2003 June 13 Friday
Student Protests In Iran Greatest Seen In 5 Years

Students in Tehran have protested for 3 nights in a row.

ISTANBUL, June 13 (Friday) -- Clashes this week between students and security forces in Tehran appear to be the most significant civic protests inside Iran in almost five years, according to analysts and witnesses who say it remains unclear whether the unrest will spread to the general population.

Hooman Peimani says that protests by only a few thousand do not amount to much. If the protests started pulling in a significant portion of the 1.7 million Iranian students only then would they have the scale needed to offer a serious challenge to the Mullahs currently ruling Iran.

Nevertheless, student protests in themselves are not capable of facilitating the desired change as long as they remain scattered as they can then be easily contained or suppressed. Having said that, the 1.7 million Iranian students attending a large number of higher education institutions, if acting as a united social group, could certainly function as a catalyst of change, encouraging other social groups to join a peaceful movement for the formation of a secular democratic system. If, then, the student protests can continue, they have the potential for growth and consolidation.

Peimani also reports that even as students protest and the United States seeks to isolate Iran to pressure it to halt nuclear weapons development Germany is trying to develop better relations with the current Iranian government.

Visiting German Foreign Ministry official Volker Stanzel's talks in Tehran on Sunday with Iranian Deputy Foreign Minister for Euro-American Affairs, Ali Ahani indicate that while the American government is seeking Iran's isolation, Berlin is moving in the opposite direction.

The Germans are not being helpful.

The demonstrations began in order to protest against rising student tuition fees.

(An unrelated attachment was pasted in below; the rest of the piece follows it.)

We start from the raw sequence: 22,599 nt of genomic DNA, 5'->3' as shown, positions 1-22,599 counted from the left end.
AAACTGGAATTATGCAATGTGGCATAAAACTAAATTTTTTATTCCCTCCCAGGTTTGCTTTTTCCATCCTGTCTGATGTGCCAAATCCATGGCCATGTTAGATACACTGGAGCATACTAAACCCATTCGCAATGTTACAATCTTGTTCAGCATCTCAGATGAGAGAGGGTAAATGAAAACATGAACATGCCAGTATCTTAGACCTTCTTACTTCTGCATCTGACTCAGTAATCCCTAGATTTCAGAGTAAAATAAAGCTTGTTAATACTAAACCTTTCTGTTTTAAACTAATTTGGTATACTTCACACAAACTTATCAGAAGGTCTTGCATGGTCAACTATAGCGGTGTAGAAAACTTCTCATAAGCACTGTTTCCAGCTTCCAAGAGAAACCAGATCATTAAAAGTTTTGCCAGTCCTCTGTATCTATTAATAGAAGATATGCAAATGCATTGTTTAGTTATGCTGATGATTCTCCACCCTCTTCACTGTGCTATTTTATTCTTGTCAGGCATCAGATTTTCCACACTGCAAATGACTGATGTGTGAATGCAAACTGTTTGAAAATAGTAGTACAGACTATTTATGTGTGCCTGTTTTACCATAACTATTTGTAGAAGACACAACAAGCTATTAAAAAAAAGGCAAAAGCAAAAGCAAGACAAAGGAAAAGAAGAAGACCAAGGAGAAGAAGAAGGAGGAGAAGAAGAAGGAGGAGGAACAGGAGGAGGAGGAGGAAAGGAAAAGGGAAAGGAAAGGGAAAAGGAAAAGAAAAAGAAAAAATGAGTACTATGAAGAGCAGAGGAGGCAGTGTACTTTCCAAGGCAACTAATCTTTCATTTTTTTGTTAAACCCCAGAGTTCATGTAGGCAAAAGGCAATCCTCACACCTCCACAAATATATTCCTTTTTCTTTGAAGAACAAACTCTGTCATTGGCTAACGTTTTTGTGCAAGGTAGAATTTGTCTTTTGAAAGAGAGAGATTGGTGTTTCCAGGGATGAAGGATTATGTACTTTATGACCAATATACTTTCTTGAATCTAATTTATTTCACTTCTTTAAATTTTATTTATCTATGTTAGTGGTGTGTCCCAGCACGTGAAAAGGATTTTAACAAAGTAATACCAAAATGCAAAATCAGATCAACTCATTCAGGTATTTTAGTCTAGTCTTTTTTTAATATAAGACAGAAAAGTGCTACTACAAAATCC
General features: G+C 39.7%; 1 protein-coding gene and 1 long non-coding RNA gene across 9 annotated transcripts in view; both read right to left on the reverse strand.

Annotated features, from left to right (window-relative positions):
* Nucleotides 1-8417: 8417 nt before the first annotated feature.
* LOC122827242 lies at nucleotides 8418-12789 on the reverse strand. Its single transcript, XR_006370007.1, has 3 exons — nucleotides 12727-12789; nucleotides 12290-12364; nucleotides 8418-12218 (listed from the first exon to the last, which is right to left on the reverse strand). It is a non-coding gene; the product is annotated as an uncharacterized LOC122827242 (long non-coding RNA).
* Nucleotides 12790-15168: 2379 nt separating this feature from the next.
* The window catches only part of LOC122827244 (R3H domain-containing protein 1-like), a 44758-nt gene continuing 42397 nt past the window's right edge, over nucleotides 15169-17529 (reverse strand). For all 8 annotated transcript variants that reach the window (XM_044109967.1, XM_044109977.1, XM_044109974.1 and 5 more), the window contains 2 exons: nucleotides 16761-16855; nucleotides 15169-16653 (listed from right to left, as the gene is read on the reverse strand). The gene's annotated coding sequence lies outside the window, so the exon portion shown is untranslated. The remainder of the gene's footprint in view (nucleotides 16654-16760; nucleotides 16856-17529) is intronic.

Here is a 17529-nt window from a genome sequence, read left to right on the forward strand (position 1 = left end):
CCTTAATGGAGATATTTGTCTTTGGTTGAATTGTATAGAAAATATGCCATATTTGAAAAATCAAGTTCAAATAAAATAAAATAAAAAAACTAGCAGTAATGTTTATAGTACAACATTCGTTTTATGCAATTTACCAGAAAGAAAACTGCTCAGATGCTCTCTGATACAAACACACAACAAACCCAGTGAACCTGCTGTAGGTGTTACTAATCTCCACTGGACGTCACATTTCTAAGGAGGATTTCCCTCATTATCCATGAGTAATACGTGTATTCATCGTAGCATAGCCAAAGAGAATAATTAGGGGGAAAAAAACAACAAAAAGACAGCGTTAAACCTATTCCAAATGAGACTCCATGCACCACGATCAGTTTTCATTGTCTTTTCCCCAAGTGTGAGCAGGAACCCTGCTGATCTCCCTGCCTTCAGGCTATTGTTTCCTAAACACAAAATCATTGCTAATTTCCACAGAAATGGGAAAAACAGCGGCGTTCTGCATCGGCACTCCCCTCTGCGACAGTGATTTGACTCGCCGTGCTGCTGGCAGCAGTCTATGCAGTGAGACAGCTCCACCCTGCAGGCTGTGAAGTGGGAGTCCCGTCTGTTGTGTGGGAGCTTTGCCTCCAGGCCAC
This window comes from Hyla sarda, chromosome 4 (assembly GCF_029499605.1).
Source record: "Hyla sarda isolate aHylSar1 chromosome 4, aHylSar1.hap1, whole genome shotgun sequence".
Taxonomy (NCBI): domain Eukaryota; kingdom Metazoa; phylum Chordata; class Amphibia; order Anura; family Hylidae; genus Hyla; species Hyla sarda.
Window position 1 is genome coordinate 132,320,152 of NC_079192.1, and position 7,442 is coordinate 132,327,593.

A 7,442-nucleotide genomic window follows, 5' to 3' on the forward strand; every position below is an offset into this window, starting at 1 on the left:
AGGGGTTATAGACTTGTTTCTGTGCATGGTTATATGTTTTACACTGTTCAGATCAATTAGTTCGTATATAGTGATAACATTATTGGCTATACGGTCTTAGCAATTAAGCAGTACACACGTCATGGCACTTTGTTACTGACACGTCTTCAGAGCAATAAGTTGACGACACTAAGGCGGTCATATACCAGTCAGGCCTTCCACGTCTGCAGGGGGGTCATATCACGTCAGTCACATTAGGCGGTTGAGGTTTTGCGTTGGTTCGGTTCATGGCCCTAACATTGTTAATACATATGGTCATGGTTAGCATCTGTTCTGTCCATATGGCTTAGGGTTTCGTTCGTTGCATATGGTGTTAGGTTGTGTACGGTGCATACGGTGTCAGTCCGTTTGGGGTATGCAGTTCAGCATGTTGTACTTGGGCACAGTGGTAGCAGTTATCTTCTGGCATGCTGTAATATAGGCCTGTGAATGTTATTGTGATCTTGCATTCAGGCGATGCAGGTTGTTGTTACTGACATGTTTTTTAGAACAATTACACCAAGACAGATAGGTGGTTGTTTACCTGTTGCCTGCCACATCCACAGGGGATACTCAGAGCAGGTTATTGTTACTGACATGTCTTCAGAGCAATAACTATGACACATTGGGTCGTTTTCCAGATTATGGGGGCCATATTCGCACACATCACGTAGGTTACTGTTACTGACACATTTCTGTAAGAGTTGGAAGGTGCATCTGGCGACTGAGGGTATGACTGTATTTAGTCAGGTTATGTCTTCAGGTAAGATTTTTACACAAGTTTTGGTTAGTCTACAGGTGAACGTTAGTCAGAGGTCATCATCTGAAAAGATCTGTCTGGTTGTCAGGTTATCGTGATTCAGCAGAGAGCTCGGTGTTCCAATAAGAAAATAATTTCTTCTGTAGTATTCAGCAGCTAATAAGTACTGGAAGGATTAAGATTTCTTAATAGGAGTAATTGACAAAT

Minister of Science and Technology unveiled a plan to privatize universities requiring the students to pay tuition fees causing dismay among the students who could not afford to.

The student complaints have become more general and aimed at the regime.

"Tanks, artillery and guns no longer have any power," the protesters chanted. "Khatami, Khatami, resign, resign." Others shouted, "Death to dictators."

The government is using paramilitaries to attack the students and the behavior of the paramilitaries is going to make the government even more unpopular.

Often they would ditch their vehicles and attack private homes, smashing lights and exposed windows and screaming at cowering residents to stay indoors. Sometimes the students would get their revenge. At one point, they separated a sole vigilante, wrestled him off his bike, pummeled him and then set his bike afire.

The approach of the anniversary of the July 1999 student protests which were brutally suppressed has Iranian opposition groups promoting the idea of a big demonstration on July 9.

About a dozen US-based television stations run by Iranian opposition groups have been urging people to demonstrate against the clerical system on July 9.

Michael Ledeen continues to say that Iran is ripe for a revolution.

Over the past two years, millions of Iranians have taken to the streets in open rebellion. For the most part, these demonstrations have been led by "students," but these are not the kids in Paris or Berkeley in the 1960s. Iranian "students" are considerably older (some of the leaders are in their late thirties or early forties), and hardened by years of street fighting, imprisonment and torture.

However, AFP reports on the third night of student protests the number of protesters has declined. Count me as continuing to be skeptical about the prospects for a revolution in Iran that will usher in a secular democracy that forsakes terrorism and nuclear weapons development. The broader Iranian public is too apathetic. Even if they have a revolution many secular reformers want to continue Iran's nuclear weapons development program anyway.

Update: Joe Katzman's Iran Regional Briefing has a nice collection of links on recent events in Iran. He includes a link to Iranian blogger ahuramazda about the accuracy of Michael Ledeen's writings on Iran. Note that he believes Ledeen exaggerates the size of street protests and also believes that apathy is the dominant mood in Iran.

Share |      By Randall Parker at 2003 June 13 02:28 PM  Axis Of Evil


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